At this point, you may power on your NodeMCU device, and once logged into IBM Bluemix, you will be able to connect your device. The devices tab on Bluemix will indicate whether your device is connected or not.
Step 5: Configure Your Node-Red Flow
There is yet another IBM Developer Works article on creating work orders in Maximo from a REST request in Node-Red. I started with the flow found here but modified it for my liking:
I added the IBM IoT node in place of the joystick input, added some logic to filter out full level readings from the device, and added some additional tweaks to the create new work order function. At this point, you will need to do some fiddling with your sensor and magnet combination to see what the values are displayed when the sensor is triggered. Node-Red has a debug tab and node that can be used to display the payload received from the IoT device.
For mine, I noted that the value was over 600 when the magnet was in the bottom quarter of the gauge, so I used this as my limit to trigger the Node-RED environment to take action. I also wrote a function which would return false if the previous and current values were both above this 600 threshold, so it would not generate multiple notifications or work orders.
You will also need to sign up for an account at Twilio if you would like to use that node. It will give you a token and API which is needed to configure the node. When you import the flow, you will need to configure the Twilio node with your API and token values before it will work.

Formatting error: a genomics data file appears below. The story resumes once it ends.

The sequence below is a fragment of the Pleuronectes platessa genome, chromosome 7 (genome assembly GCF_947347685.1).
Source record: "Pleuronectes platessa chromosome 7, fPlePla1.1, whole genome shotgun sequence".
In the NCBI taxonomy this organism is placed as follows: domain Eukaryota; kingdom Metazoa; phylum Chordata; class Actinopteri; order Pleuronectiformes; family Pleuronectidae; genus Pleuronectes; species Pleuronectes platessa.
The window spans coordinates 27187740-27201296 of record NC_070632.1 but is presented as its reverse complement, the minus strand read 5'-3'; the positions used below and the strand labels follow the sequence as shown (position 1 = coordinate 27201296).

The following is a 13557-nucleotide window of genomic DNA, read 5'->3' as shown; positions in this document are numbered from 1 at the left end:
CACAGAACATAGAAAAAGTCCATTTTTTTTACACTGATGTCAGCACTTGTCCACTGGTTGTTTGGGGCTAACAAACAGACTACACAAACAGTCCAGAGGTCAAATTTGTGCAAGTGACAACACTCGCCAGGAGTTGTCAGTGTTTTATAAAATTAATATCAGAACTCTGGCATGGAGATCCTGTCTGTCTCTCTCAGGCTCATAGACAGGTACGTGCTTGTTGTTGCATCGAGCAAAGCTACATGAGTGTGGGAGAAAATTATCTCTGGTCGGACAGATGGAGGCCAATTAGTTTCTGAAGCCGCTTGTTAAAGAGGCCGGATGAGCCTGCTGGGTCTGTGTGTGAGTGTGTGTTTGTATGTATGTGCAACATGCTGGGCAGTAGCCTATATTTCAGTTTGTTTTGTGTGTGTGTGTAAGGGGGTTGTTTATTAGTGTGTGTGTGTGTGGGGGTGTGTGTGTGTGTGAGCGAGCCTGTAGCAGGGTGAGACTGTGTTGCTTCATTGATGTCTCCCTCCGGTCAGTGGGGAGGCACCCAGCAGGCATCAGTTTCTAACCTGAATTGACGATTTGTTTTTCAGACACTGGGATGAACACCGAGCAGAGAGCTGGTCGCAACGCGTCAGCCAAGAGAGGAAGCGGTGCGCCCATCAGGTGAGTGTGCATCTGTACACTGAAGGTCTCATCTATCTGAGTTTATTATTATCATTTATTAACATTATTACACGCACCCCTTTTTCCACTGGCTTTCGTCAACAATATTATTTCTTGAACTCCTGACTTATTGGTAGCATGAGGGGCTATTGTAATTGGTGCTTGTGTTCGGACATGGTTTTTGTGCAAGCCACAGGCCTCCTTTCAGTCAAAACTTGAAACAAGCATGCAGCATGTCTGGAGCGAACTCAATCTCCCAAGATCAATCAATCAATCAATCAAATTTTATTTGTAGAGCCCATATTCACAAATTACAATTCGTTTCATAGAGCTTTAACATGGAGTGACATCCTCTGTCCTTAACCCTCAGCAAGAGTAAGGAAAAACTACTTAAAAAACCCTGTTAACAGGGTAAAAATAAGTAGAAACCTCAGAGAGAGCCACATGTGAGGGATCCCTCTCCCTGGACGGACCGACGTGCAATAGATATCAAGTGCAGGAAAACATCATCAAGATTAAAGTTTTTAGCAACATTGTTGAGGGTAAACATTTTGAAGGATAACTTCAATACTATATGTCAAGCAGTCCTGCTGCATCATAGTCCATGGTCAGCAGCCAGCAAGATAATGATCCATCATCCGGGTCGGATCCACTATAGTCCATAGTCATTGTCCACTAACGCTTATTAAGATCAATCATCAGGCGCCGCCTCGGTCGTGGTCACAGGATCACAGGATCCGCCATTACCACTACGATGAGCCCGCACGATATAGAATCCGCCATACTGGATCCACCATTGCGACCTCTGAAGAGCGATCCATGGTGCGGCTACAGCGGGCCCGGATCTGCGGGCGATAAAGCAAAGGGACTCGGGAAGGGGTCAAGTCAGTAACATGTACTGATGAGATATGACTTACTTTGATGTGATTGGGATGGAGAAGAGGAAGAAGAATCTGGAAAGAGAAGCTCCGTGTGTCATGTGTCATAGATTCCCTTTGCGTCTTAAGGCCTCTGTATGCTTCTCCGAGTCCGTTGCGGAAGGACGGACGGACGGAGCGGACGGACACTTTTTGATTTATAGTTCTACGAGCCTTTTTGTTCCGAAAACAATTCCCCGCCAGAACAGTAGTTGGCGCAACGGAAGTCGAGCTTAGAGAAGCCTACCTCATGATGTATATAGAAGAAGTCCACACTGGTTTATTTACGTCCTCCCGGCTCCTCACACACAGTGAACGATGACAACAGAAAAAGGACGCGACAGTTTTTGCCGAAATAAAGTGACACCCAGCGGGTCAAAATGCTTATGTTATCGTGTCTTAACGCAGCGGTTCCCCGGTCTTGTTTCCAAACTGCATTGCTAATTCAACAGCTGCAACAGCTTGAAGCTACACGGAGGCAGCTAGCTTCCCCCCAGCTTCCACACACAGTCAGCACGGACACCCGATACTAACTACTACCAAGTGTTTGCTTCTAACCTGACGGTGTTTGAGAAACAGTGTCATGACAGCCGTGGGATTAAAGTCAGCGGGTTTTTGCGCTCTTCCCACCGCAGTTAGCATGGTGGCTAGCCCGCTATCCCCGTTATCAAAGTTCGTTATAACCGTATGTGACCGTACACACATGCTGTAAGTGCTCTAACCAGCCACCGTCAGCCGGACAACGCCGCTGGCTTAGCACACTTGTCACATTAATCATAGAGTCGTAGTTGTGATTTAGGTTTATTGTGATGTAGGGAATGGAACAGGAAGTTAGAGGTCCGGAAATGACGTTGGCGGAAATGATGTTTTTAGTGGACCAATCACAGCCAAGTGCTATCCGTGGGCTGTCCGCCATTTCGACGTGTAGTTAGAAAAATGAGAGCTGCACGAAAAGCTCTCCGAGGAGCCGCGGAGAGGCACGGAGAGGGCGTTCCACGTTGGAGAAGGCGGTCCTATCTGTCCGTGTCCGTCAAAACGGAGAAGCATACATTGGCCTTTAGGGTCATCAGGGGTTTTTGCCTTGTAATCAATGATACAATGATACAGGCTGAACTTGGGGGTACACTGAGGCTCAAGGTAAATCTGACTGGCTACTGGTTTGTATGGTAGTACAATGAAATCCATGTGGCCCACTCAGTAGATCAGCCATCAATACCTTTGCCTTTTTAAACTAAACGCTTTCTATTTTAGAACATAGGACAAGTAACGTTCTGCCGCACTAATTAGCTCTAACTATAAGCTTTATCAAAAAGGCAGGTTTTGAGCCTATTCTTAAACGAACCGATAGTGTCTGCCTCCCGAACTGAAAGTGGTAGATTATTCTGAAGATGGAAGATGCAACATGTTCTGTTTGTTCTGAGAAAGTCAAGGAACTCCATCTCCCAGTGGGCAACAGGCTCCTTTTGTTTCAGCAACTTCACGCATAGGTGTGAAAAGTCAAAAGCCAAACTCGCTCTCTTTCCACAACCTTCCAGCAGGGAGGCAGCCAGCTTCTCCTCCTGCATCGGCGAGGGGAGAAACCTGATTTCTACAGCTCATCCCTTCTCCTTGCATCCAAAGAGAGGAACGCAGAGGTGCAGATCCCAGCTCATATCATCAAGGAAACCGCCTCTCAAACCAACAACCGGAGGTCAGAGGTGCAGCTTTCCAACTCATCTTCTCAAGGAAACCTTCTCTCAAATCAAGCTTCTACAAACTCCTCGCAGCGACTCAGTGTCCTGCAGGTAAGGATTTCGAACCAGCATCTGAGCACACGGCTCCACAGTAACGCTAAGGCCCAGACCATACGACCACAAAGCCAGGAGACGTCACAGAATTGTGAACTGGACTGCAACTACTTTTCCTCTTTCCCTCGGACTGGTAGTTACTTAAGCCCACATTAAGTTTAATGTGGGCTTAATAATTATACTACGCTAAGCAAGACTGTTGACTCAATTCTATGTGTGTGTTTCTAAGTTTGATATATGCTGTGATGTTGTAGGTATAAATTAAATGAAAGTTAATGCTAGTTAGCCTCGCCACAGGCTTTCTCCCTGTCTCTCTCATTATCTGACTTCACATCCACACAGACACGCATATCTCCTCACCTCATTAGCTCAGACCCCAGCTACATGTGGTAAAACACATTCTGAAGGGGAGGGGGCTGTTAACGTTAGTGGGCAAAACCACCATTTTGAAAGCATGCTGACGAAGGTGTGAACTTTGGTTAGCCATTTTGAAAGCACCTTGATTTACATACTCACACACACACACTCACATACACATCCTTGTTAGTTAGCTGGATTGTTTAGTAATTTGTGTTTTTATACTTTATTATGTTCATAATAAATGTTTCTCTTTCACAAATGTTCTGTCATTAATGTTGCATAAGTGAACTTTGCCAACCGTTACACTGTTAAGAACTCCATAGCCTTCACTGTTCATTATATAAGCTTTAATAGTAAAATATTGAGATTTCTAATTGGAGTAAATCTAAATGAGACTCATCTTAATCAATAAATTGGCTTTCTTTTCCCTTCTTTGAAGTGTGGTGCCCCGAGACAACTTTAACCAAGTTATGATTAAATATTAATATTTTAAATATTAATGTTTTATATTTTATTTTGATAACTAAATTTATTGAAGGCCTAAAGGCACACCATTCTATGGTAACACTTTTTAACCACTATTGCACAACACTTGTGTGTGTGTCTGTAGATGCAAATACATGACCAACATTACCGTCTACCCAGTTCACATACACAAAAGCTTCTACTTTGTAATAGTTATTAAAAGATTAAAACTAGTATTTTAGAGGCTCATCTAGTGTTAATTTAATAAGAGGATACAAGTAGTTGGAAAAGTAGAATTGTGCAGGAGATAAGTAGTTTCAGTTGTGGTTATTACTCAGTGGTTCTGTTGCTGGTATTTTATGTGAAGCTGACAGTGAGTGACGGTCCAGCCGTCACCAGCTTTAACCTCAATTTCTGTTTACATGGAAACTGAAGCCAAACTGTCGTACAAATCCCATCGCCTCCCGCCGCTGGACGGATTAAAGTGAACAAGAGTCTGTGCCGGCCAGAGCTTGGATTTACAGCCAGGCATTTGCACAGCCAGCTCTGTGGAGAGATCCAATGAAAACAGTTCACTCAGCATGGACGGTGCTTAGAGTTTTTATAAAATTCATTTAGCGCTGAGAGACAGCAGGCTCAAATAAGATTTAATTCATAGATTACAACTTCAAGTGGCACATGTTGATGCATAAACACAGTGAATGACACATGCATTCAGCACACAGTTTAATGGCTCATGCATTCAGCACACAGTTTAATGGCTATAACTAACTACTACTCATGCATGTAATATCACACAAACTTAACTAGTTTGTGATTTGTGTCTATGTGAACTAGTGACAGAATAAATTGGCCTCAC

Step 6: Create the Mounting Bracket
Initially, I wanted to mount the Hall effect sensor on top of the sensor so that I may be able to calculate the distance from the indicator, but I found the magnet/sensor combo I had didn't have the range to support this. So I created a second bracket and mounted it at the bottom so that I could detect when the magnet got to the 1/4 tank mark. I have attached the .stl files for this bracket for 3D printing.
Once you have the sensor module and NodeMCU installed, you can test and ensure that the readings are consistent with the previous configuration.
Step 7: Test That Work Order Generates in Maximo
Assuming everything is configured correctly, you will receive a new work order at the specified location in Maximo. If you do not, check your configuration in the previous steps, and see the article below for tips on using the Maximo Rest API.
Thank you for your time and let me know if you have any questions!
Participated in the
First Time Authors Contest 2016
Participated in the
Arduino Contest 2016
Participated in the
IoT Builders Contest
4 years ago on Introduction
Can you explain the oil level sensor a bit? It looks like your tank came with a visual level sensor. How does that work? Is it something you can retrofit onto a tank that does not have one? Did you have to open it up to attach a magnet to it? If we have a tank that does not have this device, what would you recommend?
5 years ago
can we used this on a car engine. like an oil heats alot and reaches to 100 Degree (boiling point) so the sensor can survive this threshold or not
Reply 5 years ago
Regrets, it's firstname.lastname@example.org
6 years ago
Nice approach - using a magnet. It's clever and non-invasive.
I'm not sure this would be "up to code" in my area, but it is much safer approach than what I have seen some people blog about (they used ultrasonic sensors and removed the float cap).
6 years ago
Thanks for sharing :)